Length of trial will depend on how the three plead
ANALYSIS:IF THE number of boxes containing the book of evidence against three former Anglo Irish Bank executives presented to them in court yesterday are anything to go by, the prosecution’s cases against the men will take some time to reach a conclusion.
When gardaí started piling the boxes, each containing nine volumes of papers, next to Seán FitzPatrick, Willie McAteer and Pat Whelan as they sat in court, Judge Cormac Dunne intervened, saying that it wasn’t necessary; they could be given to their solicitors, he said.
If he had not intervened, there was a chance the accused could have been penned in to the dock for the defendants on the left-hand side of Court One of the Criminal Courts of Justice in Dublin; each book, identical for each individual, filled three boxes.
The men, who face charges of giving unlawful financial assistance to 16 individuals – the “Maple 10” investors and six members of Seán Quinn’s family – have been sent forward for trial at the Dublin Circuit Criminal Court, where the cases will be listed for mention in four to six weeks.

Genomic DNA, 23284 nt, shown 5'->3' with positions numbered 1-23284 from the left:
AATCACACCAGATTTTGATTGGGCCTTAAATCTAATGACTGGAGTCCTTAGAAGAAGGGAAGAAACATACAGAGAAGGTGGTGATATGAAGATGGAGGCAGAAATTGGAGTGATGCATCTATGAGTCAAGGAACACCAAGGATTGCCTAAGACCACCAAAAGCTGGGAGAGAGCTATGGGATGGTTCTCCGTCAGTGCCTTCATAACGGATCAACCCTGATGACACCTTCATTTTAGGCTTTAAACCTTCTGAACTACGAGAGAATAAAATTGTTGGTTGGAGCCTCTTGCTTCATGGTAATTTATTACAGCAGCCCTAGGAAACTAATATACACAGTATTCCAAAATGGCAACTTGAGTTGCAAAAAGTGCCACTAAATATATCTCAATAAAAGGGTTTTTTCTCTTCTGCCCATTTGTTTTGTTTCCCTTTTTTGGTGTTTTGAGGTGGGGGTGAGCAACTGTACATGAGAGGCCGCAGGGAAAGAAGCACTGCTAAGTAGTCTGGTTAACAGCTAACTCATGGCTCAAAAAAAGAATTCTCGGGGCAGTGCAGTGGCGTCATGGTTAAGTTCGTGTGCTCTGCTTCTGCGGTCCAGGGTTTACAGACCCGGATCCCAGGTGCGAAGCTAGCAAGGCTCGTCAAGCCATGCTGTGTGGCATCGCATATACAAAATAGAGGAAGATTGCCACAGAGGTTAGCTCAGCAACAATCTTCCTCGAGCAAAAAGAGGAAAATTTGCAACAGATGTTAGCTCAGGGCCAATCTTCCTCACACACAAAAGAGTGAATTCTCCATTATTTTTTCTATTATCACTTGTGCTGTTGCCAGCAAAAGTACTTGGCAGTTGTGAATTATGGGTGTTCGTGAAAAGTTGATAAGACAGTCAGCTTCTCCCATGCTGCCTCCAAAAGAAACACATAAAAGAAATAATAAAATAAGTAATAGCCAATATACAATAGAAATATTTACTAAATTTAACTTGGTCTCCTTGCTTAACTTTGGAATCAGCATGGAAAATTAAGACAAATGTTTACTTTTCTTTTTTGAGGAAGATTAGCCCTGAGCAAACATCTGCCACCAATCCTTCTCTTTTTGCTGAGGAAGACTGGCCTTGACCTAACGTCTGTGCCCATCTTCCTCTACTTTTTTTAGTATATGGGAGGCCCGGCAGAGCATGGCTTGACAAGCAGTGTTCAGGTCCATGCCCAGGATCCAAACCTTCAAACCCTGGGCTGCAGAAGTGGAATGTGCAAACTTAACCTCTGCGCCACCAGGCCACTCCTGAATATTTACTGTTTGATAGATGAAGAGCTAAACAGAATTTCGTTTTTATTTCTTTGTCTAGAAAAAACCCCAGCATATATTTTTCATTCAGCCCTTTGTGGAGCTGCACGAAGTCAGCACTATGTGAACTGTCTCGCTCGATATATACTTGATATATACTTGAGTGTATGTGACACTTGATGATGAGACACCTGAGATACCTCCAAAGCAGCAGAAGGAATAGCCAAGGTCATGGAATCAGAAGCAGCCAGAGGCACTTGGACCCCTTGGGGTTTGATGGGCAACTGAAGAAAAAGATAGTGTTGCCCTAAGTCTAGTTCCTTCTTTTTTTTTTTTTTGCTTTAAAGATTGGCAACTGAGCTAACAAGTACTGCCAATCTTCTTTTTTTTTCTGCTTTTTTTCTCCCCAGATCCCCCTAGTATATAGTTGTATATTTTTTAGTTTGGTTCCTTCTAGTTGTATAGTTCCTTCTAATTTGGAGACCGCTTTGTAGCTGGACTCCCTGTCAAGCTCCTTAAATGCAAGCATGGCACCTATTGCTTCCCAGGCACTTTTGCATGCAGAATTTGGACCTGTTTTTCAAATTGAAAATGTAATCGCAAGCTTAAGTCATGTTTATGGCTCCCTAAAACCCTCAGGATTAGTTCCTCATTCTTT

It is common for cases to be mentioned several times to discuss disclosure of documents and information before an arraignment date is set when the three will be asked how they plead. If they plead guilty, the cases could be over within weeks. If they plead not guilty, a trial date will be set on the day of the arraignment hearing.
Given that the Circuit Criminal Court has a waiting list of about a year, it will be autumn 2013 at the earliest before the cases against the accused go to a trial by jury.
“The reality with a case like this and the length of time it will take, if they plead not guilty, you shouldn’t be seeing a trial date before next October,” said criminal barrister Seán Gillane. By that stage, the fifth anniversary of the collapse of Anglo will be just months away.